LONDON (Reuters) - British factories are cutting jobs and bracing for Brexit by stockpiling goods at a record pace, but consumers seem less worried, suggesting their spending might help to shore up the economy, data showed on Friday.
A measure of manufacturing - the IHS Markit/CIPS Purchasing Managers’ Index - hit a four-month low in February, and the fall would have been worse if factories had not rushed to build up inventories to see them through any Brexit border chaos.
A measure of stockpiling hit a record high for any Group of Seven economy while factories cut jobs at the fastest pace in six years and were increasingly downbeat about the future.
But separate data showed households took out more mortgages and increased borrowing in January by more than any forecast for both indicators in a Reuters poll of economists.
James Smith, an economist with ING, said consumers were likely to focus on Brexit closer to the event.
“People are still nervous, and that could increase over the next few weeks as we get closer to the crunch,” he said.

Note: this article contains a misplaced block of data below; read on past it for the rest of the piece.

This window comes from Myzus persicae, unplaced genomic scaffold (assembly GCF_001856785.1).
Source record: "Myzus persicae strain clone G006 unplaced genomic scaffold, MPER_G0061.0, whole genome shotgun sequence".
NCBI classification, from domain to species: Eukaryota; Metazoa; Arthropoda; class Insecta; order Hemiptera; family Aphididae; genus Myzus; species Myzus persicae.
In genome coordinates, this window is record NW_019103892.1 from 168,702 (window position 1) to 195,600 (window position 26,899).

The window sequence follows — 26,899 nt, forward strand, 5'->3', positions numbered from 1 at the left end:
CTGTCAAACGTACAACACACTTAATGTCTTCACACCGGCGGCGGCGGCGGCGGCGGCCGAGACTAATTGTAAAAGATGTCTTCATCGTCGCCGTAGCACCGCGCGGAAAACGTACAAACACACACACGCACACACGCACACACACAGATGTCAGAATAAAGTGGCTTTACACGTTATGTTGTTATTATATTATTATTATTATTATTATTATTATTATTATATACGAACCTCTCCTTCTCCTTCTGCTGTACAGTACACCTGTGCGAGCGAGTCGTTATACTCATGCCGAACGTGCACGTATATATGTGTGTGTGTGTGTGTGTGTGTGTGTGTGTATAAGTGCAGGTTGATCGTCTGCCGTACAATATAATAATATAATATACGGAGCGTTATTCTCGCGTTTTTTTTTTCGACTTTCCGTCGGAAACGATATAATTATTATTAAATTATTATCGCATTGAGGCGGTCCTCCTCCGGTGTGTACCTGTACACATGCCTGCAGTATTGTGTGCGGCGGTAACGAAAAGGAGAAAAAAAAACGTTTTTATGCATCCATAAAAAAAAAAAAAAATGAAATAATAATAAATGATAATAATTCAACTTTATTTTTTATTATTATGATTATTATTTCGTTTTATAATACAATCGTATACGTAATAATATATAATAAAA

The world’s fifth-biggest economy has slowed ahead of Brexit, which is scheduled for March 29, although Prime Minister Theresa May has paved the way for a possible delay.
A weakening of the world economy has also weighed on Britain, and an equivalent euro zone manufacturing index fell into contractionary territory on Friday.
For consumers, at least for now, the worries about Brexit appear to have been offset by a fall in inflation and a gradual acceleration of growth in their pay, which has restored some of their spending power.
Even so, the pace of annual growth in consumer borrowing was the weakest in over four years.
For companies, the prospect of a delay to Brexit, possibly until June, might have eased the immediate fears of a chaotic exit from the EU, but it also threatens to extend the uncertainty.
Business investment in Britain fell in all four quarters of 2018, a run not seen since the depths of the financial crisis a decade ago.
“This additional delay means businesses will not have the certainty they need to resume spending for a while longer,” Allan Monks, an economist with JP Morgan said.
“This in turn suggests growth will take longer to recover from the current soft patch, and highlights the risk that the Bank of England will tighten later than our August forecast.”
The BoE has said it plans to resume raising interest rates gradually, if Britain can avoid the shock of a no-deal Brexit.
Manufacturing represents about 10 percent of total British economic output. PMI data for the construction and dominant services sector are due on Monday and Tuesday.
Additional reporting by David Milliken, editing by Larry King